Copernicus Spacecraft Trajectory Design And Optimization System
Copernicus, a generalized spacecraft trajectory design and optimization system, is capable of solving a wide range of trajectory problems such as planet or moon centered trajectories, libration point trajectories, planet-moon transfers and tours, and all types of interplanetary and asteroid/comet missions.
The Copernicus Project started at the University of Texas at Austin in August 2001. In June 2002, a grant from the NASA Johnson Space Center (JSC) was used to develop the first prototype which was completed in August 2004. In the interim, support was also received from NASA’s In Space Propulsion Program and from the Flight Dynamics Vehicle Branch of Goddard Spaceflight Center. The first operational version was completed in March 2006 (v1.0). The initial development team consisted of Dr. Cesar Ocampo and graduate students at the University of Texas at Austin Department of Aerospace Engineering and Engineering Mechanics. Since March 2007, primary development of Copernicus has been at the Flight Mechanics and Trajectory Design Branch of JSC.
Copernicus Project Lead
Jerry Condon, NASA Johnson Space Center
- Jacob Williams, ERC Incorporated (JSC)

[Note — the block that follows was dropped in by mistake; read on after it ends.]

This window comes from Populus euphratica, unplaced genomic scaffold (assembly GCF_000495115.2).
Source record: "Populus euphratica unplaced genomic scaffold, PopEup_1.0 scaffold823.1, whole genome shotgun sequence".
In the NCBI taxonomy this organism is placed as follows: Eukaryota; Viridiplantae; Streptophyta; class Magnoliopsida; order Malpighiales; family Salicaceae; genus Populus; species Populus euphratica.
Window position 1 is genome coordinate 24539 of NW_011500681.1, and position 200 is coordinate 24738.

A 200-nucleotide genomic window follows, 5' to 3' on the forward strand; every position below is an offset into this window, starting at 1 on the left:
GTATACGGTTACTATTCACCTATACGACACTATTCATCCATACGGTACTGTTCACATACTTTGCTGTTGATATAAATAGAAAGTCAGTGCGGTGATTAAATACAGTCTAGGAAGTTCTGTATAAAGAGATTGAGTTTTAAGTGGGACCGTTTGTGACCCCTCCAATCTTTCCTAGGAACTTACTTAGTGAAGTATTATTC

- Cesar Ocampo, Odyssey Space Research (JSC)
- David Lee, NASA Johnson Space Center
- Juan Senent, Odyssey Space Research (JSC)
- Elizabeth Davis, Jacobs Technology (JSC)
- Ravi Mathur, University of Texas at Austin
- Fady Morcos, University of Texas at Austin
The National Aeronautics and Space Act of 1958 and a series of subsequent legislation recognized transfer of federally owned or originated technology to be a national priority and the mission of each Federal agency. The legislation specifically mandates that each Federal agency have a formal technology transfer program, and take an active role in transferring technology to the private sector and state and local governments for the purposes of commercial and other application of the technology for the national benefit. In accordance with NASA’s obligations under mandating legislation, NASA makes Copernicus available free of charge to other NASA centers, government contractors, and Universities with contractual affiliations with NASA.
Organizations interested in obtaining Copernicus should contact:
Technology Transfer and Commercialization Office
NASA’s Johnson Space Center
For Copernicus-based analysis requests or specific Copernicus modifications that would support your project, please contact Gerald L. Condon (JSC-EG) at email@example.com, or by phone at (281) 483-8173 at the NASA Johnson Space Center in Houston, Texas, 77058.
The current version of Copernicus is 3.1 (released June 4, 2012).
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